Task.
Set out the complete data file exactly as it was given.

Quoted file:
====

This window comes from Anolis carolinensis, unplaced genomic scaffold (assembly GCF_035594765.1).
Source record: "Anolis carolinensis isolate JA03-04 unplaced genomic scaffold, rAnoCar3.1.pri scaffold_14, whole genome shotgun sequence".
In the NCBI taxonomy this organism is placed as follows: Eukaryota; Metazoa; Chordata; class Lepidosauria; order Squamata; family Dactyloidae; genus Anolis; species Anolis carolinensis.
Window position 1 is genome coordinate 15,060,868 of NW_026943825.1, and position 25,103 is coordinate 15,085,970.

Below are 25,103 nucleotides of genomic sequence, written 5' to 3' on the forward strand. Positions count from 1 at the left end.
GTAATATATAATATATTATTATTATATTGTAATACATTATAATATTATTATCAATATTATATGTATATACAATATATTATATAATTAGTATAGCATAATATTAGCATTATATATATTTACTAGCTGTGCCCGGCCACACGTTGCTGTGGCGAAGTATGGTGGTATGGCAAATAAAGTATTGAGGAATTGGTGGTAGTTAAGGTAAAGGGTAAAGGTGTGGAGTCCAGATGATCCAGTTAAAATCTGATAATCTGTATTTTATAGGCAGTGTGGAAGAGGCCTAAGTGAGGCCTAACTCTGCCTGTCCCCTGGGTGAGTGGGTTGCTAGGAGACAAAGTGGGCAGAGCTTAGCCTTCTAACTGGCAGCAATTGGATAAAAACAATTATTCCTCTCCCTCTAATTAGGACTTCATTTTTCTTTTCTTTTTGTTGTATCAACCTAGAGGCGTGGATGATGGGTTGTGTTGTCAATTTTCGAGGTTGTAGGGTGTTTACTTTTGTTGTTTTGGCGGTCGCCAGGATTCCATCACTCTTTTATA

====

This window comes from Anolis carolinensis, unplaced genomic scaffold (assembly GCF_035594765.1).
Source record: "Anolis carolinensis isolate JA03-04 unplaced genomic scaffold, rAnoCar3.1.pri scaffold_14, whole genome shotgun sequence".
In the NCBI taxonomy this organism is placed as follows: Eukaryota; Metazoa; Chordata; class Lepidosauria; order Squamata; family Dactyloidae; genus Anolis; species Anolis carolinensis.
Window position 1 is genome coordinate 15,060,868 of NW_026943825.1, and position 25,103 is coordinate 15,085,970.

Below are 25,103 nucleotides of genomic sequence, written 5' to 3' on the forward strand. Positions count from 1 at the left end.
GTAATATATAATATATTATTATTATATTGTAATACATTATAATATTATTATCAATATTATATGTATATACAATATATTATATAATTAGTATAGCATAATATTAGCATTATATATATTTACTAGCTGTGCCCGGCCACACGTTGCTGTGGCGAAGTATGGTGGTATGGCAAATAAAGTATTGAGGAATTGGTGGTAGTTAAGGTAAAGGGTAAAGGTGTGGAGTCCAGATGATCCAGTTAAAATCTGATAATCTGTATTTTATAGGCAGTGTGGAAGAGGCCTAAGTGAGGCCTAACTCTGCCTGTCCCCTGGGTGAGTGGGTTGCTAGGAGACAAAGTGGGCAGAGCTTAGCCTTCTAACTGGCAGCAATTGGATAAAAACAATTATTCCTCTCCCTCTAATTAGGACTTCATTTTTCTTTTCTTTTTGTTGTATCAACCTAGAGGCGTGGATGATGGGTTGTGTTGTCAATTTTCGAGGTTGTAGGGTGTTTACTTTTGTTGTTTTGGCGGTCGCCAGGATTCCATCACTCTTTTATA